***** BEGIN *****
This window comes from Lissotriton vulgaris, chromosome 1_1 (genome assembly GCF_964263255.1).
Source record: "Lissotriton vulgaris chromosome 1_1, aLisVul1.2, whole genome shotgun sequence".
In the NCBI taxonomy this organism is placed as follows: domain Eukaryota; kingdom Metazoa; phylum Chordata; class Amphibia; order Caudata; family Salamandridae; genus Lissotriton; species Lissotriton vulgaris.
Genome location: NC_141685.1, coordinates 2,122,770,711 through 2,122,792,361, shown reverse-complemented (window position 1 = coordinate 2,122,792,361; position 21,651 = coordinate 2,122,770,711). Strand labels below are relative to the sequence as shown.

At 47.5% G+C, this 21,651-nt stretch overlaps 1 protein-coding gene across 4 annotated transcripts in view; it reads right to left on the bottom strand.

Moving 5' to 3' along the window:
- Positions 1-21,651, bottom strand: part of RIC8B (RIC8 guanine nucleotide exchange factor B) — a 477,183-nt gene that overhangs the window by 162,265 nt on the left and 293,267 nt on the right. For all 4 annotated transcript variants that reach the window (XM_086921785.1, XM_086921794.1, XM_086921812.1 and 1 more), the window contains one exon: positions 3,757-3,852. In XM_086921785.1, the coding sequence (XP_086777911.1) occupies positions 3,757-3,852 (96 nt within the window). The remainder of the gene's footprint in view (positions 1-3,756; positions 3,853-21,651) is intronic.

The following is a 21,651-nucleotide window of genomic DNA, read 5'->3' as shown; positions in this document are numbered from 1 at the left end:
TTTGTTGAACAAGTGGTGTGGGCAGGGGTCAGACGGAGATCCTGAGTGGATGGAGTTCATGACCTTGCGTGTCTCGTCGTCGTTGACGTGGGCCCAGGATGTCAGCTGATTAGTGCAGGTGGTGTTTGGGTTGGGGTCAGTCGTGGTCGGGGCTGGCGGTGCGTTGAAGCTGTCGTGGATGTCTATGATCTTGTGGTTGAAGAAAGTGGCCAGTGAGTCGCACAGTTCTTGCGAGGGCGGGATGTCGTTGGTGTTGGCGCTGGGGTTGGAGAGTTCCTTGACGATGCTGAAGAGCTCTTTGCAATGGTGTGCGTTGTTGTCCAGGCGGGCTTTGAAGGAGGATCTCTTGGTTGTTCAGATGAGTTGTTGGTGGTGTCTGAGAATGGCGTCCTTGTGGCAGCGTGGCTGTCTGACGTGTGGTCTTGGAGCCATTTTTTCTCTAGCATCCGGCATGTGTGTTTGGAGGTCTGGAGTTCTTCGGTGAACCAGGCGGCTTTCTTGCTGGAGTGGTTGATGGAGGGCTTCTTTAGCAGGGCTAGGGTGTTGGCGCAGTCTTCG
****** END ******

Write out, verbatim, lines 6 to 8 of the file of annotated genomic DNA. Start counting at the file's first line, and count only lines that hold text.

Moving 5' to 3' along the window:
- Positions 1-21,651, bottom strand: part of RIC8B (RIC8 guanine nucleotide exchange factor B) — a 477,183-nt gene that overhangs the window by 162,265 nt on the left and 293,267 nt on the right. For all 4 annotated transcript variants that reach the window (XM_086921785.1, XM_086921794.1, XM_086921812.1 and 1 more), the window contains one exon: positions 3,757-3,852. In XM_086921785.1, the coding sequence (XP_086777911.1) occupies positions 3,757-3,852 (96 nt within the window). The remainder of the gene's footprint in view (positions 1-3,756; positions 3,853-21,651) is intronic.

The following is a 21,651-nucleotide window of genomic DNA, read 5'->3' as shown; positions in this document are numbered from 1 at the left end: